Combining functional neuroimaging with TMS

Combining functional neuroimaging with TMS

Clinical Neurophysiology 119 (2008) e67–e74 www.elsevier.com/locate/clinph Society Proceedings Symposium of Clinical Neurophysiology Society of Serb...

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Clinical Neurophysiology 119 (2008) e67–e74 www.elsevier.com/locate/clinph

Society Proceedings

Symposium of Clinical Neurophysiology Society of Serbia and Montenegro with International Participation Belgrade, Serbia, October 26, 2007 Zˇarko Martinovic´

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Department of Epilepsy and Clinical Neurophysiology, Institute of Mental Health, President of the Society, Palmoticeva 37, 11000 Belgrade, Serbia and Montenegro

Combining functional neuroimaging with TMS—Hartwig Siebner (Department of Neurology, Christian-AlbrechtsUniversity, Kiel, Germany, NeuroImage-Nord, HamburgKiel-Lu¨beck, Germany) The combined use of functional neuroimaging and focal TMS was established about 10 years ago. This talk will provide an overview of how TMS and functional neuroimaging can be combined to investigate human brain function. First, we address methodological issues concerning the combination of TMS with positron emission tomography (PET), functional magnetic resonance imaging (fMRI), and EEG. Second, we discuss possible applications of the combined TMS–neuroimaging approach for studying human brain function. We outline how this approach can be used to: (i) examine the regional responsiveness of the cortex to TMS as well as inter-regional coupling in the intact human brain; (ii) explore inter-regional patterns of acute reorganization at the systems level; (iii) further our understanding of potential therapeutic effects of TMS conditioning; and (iv) trace dynamic aspects of the pathophysiology in neuropsychiatric disorders. Finally, we address future perspectives of the combined TMS–neuroimaging approach. doi:10.1016/j.clinph.2007.11.016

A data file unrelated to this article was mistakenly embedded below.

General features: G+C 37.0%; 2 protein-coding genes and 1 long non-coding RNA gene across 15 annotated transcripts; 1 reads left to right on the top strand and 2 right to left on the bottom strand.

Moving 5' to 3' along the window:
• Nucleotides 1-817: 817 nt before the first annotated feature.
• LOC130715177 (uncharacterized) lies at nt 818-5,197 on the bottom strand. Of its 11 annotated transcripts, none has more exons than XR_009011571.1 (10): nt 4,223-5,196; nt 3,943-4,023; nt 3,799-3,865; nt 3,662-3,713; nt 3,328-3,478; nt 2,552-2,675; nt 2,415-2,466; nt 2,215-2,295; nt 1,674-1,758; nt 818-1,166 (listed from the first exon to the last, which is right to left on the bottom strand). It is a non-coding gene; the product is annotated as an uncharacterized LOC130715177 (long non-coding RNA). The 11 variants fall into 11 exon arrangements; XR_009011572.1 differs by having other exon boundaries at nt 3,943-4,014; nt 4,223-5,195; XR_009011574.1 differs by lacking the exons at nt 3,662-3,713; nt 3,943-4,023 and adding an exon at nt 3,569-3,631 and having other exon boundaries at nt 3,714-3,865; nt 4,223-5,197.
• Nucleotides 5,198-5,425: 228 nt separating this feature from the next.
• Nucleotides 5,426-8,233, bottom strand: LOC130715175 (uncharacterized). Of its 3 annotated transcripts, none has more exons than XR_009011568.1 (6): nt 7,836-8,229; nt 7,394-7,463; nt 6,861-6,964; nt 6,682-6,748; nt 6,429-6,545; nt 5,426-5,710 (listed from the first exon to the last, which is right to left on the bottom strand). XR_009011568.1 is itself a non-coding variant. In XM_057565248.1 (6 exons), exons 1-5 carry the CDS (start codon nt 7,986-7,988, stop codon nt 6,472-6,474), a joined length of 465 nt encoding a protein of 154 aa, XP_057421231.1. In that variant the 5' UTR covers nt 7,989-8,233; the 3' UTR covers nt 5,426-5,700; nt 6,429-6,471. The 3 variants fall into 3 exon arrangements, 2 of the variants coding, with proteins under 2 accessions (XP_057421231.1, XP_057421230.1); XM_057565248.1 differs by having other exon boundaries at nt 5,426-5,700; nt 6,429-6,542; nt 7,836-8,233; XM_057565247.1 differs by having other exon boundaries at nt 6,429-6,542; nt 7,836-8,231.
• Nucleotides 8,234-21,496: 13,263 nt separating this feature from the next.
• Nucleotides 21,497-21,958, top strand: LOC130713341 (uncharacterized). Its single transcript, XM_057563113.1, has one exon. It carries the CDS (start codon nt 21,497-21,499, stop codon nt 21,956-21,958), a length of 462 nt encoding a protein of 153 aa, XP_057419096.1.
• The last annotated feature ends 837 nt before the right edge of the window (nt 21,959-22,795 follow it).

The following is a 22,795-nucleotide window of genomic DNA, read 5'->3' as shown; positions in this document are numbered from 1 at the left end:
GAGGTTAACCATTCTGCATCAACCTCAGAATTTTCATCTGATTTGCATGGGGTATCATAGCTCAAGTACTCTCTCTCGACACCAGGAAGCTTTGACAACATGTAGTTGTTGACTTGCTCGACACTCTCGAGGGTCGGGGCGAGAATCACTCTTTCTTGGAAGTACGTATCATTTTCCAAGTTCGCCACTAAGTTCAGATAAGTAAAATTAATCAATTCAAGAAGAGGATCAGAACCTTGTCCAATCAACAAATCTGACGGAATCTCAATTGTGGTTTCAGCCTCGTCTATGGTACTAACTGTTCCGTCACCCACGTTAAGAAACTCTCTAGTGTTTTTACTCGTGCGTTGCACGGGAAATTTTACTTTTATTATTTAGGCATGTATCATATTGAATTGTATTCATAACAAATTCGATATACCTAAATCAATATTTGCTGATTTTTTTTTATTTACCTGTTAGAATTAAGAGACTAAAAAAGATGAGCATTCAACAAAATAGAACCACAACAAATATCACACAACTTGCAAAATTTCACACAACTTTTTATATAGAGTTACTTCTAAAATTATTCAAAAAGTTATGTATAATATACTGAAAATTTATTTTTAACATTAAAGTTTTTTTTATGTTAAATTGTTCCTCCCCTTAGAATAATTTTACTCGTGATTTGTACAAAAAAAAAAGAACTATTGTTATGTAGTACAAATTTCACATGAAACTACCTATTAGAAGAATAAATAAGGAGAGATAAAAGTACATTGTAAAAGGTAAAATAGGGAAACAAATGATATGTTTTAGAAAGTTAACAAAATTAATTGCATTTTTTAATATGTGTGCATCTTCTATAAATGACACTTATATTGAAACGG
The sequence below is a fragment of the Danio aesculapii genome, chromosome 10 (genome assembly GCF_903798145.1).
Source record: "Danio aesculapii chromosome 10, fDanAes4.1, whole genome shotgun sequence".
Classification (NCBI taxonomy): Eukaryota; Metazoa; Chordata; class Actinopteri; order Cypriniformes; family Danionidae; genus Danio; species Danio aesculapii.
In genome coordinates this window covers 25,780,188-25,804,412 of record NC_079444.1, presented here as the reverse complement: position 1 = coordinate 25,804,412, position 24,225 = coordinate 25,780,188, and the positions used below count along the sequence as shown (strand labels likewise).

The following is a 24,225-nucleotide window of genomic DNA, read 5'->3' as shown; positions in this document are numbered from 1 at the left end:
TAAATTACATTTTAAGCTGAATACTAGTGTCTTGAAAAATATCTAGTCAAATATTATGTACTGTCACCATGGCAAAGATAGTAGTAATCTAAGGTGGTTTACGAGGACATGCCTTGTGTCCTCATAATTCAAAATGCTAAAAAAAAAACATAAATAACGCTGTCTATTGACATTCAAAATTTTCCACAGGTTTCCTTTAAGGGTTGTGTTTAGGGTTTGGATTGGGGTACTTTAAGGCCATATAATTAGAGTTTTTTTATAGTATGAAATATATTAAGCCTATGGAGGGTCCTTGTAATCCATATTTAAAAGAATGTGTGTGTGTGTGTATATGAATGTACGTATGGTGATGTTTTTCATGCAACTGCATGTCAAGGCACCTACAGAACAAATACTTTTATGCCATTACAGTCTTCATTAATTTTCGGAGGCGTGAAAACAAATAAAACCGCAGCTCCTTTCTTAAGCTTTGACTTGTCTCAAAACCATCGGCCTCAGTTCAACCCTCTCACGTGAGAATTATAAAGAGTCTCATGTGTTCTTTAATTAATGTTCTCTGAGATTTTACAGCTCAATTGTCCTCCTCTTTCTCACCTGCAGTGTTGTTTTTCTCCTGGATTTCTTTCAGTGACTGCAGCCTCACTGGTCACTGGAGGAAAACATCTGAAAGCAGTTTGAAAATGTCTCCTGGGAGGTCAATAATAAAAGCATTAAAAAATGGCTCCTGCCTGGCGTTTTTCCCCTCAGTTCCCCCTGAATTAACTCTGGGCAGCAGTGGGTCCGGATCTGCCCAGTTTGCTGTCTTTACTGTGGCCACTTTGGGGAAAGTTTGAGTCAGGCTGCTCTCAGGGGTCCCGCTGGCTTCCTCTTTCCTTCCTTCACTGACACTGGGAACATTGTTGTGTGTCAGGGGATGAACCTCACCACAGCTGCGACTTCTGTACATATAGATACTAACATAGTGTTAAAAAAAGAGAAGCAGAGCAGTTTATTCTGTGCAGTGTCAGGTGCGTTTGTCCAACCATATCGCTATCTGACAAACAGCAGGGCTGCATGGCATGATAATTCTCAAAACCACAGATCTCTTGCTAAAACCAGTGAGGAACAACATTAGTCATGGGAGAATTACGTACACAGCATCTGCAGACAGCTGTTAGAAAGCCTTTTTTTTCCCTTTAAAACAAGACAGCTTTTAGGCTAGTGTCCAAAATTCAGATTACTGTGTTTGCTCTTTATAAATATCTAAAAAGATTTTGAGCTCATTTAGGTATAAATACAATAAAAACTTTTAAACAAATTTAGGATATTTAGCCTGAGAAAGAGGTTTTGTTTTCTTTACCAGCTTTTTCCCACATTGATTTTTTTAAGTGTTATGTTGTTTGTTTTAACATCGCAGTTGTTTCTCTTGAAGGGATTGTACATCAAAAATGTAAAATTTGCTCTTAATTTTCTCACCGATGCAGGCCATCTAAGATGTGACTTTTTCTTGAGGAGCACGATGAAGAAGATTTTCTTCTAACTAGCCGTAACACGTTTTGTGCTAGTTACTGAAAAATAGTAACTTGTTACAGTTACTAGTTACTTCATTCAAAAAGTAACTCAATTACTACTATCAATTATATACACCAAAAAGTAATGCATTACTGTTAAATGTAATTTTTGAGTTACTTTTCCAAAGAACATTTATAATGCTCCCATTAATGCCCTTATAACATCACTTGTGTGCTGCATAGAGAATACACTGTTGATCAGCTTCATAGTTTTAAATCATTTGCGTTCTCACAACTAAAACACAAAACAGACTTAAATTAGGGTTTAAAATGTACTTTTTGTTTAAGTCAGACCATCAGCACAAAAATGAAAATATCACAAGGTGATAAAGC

Purpose: To analyze electroneuromyography (ENMG) findings in patients with asymptomatic hyper-CK. Methods: We retrospectively reviewed ENMG documents of all patients examined at Clinic for Child Neurology and Psychiatry from 2001 to 2007 separating patients who met criteria for subclinical hyper-CK. Results: There were 17 patients (sporadic: 8; familiar: 9) from 11 families, aged from 1 to 42 years. CK was chronically elevated, range 500–218 000 UI/L, followed sometimes with myoglobinuria. Etiology was defined in 2 sporadic cases: McArdle disease 1; dystrophic process according to muscle biopsy 1 and all family cases: Hyper-K periodic paralysis (PP) 3; dystrophinopathy 3; dystrophic process according to biopsy 3. ENG was normal in all cases. Spontaneous activity (myotonic) only in family with hyper-K PP. Myopathic EMG in single muscle was found in 3 patients, whose biopsy finding confirmed dystrophic process. Other myopathic signs were not detected. Conclusion: Etiology was not defined in the most sporadic hyper-CK cases. Diagnostic value of ENMG was confirmed in our patients with channelopathy, but it was very small in others, including patients with subclinical dystrophic process. doi:10.1016/j.clinph.2007.11.017

Electroneuromyography study in subclinical hyper-CKemia—V. Milic-Rasic (Clinic for Child Neurology and Psychiatry, Belgrade, Serbia)

Neuromuscular dysfunction in critically ill patients (critical care illness)—S. Pavlovic´, D. Pavlovic´ (Clinical Center ‘‘Bezˇanijska Kosa’’, Belgrade, Serbia)

Elevated serum creatine kinase (CK) level commonly reflects a neuromuscular disorder. Occasionally, chronic hyper-CK-emia is isolated sign in apparently healthy persons.

Critical illness or systemic inflammatory response syndrome (SIRS) is present in 20–50% of patients treated with mechanical ventilation in intensive care units (ICU) for longer than a week. The most frequent cause of SIRS is infection (sepsis). Activated mediators of inflammation lead to disturbances of microcirculation and local tissue hypoxia resulting in multiorgan failure. Pathogenetic mechanisms od neuromuscular dysfunction in SIRS

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